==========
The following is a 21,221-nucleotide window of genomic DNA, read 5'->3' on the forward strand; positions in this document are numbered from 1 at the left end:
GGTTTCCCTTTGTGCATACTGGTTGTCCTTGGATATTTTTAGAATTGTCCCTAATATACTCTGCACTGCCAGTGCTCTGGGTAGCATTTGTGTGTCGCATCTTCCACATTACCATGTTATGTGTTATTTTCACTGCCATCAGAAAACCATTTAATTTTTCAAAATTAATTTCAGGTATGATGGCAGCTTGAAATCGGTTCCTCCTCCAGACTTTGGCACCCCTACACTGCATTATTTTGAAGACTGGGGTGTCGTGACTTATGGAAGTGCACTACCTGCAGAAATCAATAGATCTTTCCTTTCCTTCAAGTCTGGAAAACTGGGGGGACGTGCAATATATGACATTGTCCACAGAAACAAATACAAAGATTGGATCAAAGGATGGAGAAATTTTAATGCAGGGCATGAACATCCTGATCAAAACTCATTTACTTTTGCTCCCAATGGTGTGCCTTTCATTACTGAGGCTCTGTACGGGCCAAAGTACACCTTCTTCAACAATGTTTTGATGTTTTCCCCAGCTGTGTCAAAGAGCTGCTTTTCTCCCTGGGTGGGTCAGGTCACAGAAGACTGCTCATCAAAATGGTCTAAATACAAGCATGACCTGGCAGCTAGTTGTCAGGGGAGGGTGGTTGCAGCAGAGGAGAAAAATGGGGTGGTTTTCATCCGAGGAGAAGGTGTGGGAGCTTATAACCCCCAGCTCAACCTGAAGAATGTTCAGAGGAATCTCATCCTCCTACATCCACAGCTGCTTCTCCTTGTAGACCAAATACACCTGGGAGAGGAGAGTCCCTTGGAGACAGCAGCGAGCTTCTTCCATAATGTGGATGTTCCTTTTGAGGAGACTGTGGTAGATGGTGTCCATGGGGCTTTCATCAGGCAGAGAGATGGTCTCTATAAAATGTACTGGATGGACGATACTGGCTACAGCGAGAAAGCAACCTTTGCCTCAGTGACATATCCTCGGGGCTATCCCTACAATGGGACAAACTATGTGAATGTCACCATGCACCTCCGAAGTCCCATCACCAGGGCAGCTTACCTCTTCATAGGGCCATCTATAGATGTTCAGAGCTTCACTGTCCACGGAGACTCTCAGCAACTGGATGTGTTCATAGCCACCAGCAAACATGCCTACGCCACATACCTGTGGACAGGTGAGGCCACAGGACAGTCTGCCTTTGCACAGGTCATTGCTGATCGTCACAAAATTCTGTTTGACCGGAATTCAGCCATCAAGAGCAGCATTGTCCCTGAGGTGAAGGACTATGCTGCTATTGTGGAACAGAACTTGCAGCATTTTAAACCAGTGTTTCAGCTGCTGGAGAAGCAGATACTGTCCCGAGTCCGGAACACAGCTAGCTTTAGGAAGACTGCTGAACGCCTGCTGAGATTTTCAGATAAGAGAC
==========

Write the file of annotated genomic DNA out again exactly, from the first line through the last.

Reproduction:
The following is a 21,221-nucleotide window of genomic DNA, read 5'->3' on the forward strand; positions in this document are numbered from 1 at the left end:
GGTTTCCCTTTGTGCATACTGGTTGTCCTTGGATATTTTTAGAATTGTCCCTAATATACTCTGCACTGCCAGTGCTCTGGGTAGCATTTGTGTGTCGCATCTTCCACATTACCATGTTATGTGTTATTTTCACTGCCATCAGAAAACCATTTAATTTTTCAAAATTAATTTCAGGTATGATGGCAGCTTGAAATCGGTTCCTCCTCCAGACTTTGGCACCCCTACACTGCATTATTTTGAAGACTGGGGTGTCGTGACTTATGGAAGTGCACTACCTGCAGAAATCAATAGATCTTTCCTTTCCTTCAAGTCTGGAAAACTGGGGGGACGTGCAATATATGACATTGTCCACAGAAACAAATACAAAGATTGGATCAAAGGATGGAGAAATTTTAATGCAGGGCATGAACATCCTGATCAAAACTCATTTACTTTTGCTCCCAATGGTGTGCCTTTCATTACTGAGGCTCTGTACGGGCCAAAGTACACCTTCTTCAACAATGTTTTGATGTTTTCCCCAGCTGTGTCAAAGAGCTGCTTTTCTCCCTGGGTGGGTCAGGTCACAGAAGACTGCTCATCAAAATGGTCTAAATACAAGCATGACCTGGCAGCTAGTTGTCAGGGGAGGGTGGTTGCAGCAGAGGAGAAAAATGGGGTGGTTTTCATCCGAGGAGAAGGTGTGGGAGCTTATAACCCCCAGCTCAACCTGAAGAATGTTCAGAGGAATCTCATCCTCCTACATCCACAGCTGCTTCTCCTTGTAGACCAAATACACCTGGGAGAGGAGAGTCCCTTGGAGACAGCAGCGAGCTTCTTCCATAATGTGGATGTTCCTTTTGAGGAGACTGTGGTAGATGGTGTCCATGGGGCTTTCATCAGGCAGAGAGATGGTCTCTATAAAATGTACTGGATGGACGATACTGGCTACAGCGAGAAAGCAACCTTTGCCTCAGTGACATATCCTCGGGGCTATCCCTACAATGGGACAAACTATGTGAATGTCACCATGCACCTCCGAAGTCCCATCACCAGGGCAGCTTACCTCTTCATAGGGCCATCTATAGATGTTCAGAGCTTCACTGTCCACGGAGACTCTCAGCAACTGGATGTGTTCATAGCCACCAGCAAACATGCCTACGCCACATACCTGTGGACAGGTGAGGCCACAGGACAGTCTGCCTTTGCACAGGTCATTGCTGATCGTCACAAAATTCTGTTTGACCGGAATTCAGCCATCAAGAGCAGCATTGTCCCTGAGGTGAAGGACTATGCTGCTATTGTGGAACAGAACTTGCAGCATTTTAAACCAGTGTTTCAGCTGCTGGAGAAGCAGATACTGTCCCGAGTCCGGAACACAGCTAGCTTTAGGAAGACTGCTGAACGCCTGCTGAGATTTTCAGATAAGAGAC